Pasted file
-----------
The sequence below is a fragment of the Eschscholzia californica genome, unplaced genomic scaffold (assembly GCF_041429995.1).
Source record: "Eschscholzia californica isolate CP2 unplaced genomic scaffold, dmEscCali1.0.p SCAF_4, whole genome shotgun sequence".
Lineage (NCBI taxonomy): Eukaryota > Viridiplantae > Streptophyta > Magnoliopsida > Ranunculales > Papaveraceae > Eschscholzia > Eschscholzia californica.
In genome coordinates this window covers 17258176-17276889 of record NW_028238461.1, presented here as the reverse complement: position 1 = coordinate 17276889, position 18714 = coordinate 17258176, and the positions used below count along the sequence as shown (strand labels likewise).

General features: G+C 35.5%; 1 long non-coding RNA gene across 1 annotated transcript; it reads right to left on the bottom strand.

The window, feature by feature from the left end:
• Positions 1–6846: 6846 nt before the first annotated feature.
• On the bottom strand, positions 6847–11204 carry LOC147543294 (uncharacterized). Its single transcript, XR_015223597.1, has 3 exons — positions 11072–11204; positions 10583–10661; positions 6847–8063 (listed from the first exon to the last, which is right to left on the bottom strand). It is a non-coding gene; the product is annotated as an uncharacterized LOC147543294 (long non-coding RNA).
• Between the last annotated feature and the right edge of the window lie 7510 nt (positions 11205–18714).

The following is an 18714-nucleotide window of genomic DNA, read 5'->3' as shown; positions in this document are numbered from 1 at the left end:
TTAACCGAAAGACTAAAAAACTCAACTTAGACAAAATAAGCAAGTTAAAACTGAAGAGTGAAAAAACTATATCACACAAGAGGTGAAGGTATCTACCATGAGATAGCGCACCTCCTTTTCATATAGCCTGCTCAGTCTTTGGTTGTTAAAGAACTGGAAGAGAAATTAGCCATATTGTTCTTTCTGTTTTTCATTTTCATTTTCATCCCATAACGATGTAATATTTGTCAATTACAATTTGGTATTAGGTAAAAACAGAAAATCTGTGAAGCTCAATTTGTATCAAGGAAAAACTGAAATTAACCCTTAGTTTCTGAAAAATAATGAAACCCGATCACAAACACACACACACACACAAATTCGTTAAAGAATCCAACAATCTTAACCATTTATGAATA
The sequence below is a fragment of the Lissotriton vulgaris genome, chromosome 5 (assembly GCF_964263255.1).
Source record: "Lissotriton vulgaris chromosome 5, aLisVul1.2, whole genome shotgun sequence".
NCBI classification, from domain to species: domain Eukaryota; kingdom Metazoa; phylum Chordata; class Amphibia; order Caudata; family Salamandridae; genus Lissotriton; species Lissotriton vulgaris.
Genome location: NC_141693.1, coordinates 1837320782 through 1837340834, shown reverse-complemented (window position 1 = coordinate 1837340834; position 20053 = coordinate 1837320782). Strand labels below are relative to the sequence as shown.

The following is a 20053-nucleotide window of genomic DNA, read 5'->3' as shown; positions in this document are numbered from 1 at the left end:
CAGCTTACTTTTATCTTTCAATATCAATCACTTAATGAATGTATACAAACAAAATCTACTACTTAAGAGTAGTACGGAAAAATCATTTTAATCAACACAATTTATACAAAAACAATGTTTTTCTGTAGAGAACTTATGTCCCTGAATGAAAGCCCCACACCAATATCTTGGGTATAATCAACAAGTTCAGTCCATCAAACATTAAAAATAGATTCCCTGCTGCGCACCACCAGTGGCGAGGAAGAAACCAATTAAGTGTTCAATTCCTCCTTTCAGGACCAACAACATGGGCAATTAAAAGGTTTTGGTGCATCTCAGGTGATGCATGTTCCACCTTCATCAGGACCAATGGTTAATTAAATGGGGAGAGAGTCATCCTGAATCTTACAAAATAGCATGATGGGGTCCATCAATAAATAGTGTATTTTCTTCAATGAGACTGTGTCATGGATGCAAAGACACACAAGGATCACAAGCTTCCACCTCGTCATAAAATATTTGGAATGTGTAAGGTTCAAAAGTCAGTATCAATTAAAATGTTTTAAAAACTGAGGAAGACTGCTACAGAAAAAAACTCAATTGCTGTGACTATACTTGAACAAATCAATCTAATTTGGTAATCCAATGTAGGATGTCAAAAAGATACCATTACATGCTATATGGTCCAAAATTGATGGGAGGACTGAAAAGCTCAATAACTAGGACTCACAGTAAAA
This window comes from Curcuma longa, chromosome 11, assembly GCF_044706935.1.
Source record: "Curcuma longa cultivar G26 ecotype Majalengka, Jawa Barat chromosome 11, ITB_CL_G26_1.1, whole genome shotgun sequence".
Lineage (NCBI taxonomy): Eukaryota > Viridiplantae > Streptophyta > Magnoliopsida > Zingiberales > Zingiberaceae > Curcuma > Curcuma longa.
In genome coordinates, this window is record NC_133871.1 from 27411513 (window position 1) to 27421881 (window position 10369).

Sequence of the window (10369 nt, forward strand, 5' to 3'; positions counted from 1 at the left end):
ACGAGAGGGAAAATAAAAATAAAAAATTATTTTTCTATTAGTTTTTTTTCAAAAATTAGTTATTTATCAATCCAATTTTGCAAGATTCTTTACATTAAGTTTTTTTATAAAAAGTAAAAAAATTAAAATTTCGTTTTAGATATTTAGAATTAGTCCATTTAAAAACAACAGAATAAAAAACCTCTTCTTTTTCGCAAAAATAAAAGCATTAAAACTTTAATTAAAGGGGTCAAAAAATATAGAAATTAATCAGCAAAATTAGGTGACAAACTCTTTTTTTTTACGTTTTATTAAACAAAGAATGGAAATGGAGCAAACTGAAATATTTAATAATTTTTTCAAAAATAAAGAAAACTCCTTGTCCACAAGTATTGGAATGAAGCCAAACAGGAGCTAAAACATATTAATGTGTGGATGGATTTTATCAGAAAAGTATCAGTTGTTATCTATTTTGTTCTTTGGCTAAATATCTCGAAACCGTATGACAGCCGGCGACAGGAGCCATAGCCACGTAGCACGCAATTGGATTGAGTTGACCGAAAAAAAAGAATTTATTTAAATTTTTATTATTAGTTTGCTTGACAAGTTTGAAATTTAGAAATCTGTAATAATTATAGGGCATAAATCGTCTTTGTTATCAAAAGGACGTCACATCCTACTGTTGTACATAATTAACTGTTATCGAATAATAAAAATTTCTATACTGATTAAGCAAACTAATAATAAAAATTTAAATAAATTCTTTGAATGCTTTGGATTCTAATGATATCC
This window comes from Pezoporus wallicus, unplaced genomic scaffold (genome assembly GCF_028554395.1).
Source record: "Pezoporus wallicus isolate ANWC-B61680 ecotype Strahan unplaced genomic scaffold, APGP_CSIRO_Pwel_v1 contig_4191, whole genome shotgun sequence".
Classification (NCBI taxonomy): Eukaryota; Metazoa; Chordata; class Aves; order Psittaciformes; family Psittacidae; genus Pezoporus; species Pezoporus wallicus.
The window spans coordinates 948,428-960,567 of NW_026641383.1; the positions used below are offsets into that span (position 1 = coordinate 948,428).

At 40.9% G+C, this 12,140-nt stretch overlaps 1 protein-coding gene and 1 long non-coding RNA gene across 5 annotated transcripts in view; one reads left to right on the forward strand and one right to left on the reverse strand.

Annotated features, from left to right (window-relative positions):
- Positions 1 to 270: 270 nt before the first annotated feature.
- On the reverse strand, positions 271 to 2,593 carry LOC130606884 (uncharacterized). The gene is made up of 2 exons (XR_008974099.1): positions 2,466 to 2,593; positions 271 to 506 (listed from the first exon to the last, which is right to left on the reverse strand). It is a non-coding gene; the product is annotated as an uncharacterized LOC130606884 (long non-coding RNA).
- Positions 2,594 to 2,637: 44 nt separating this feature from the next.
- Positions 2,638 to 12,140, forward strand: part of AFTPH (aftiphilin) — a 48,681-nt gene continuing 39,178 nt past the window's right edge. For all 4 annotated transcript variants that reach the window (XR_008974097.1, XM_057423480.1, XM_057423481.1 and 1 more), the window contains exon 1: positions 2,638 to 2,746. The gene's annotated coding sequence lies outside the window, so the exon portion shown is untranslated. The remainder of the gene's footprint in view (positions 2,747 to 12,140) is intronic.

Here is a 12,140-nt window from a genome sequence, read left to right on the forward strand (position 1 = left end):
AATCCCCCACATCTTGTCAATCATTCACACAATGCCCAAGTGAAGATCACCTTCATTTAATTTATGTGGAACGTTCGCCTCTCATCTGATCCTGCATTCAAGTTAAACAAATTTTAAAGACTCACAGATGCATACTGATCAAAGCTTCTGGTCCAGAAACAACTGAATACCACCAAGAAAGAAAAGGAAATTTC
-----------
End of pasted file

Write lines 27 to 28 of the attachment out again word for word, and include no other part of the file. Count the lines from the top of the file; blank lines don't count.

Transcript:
The window spans coordinates 948,428-960,567 of NW_026641383.1; the positions used below are offsets into that span (position 1 = coordinate 948,428).

At 40.9% G+C, this 12,140-nt stretch overlaps 1 protein-coding gene and 1 long non-coding RNA gene across 5 annotated transcripts in view; one reads left to right on the forward strand and one right to left on the reverse strand.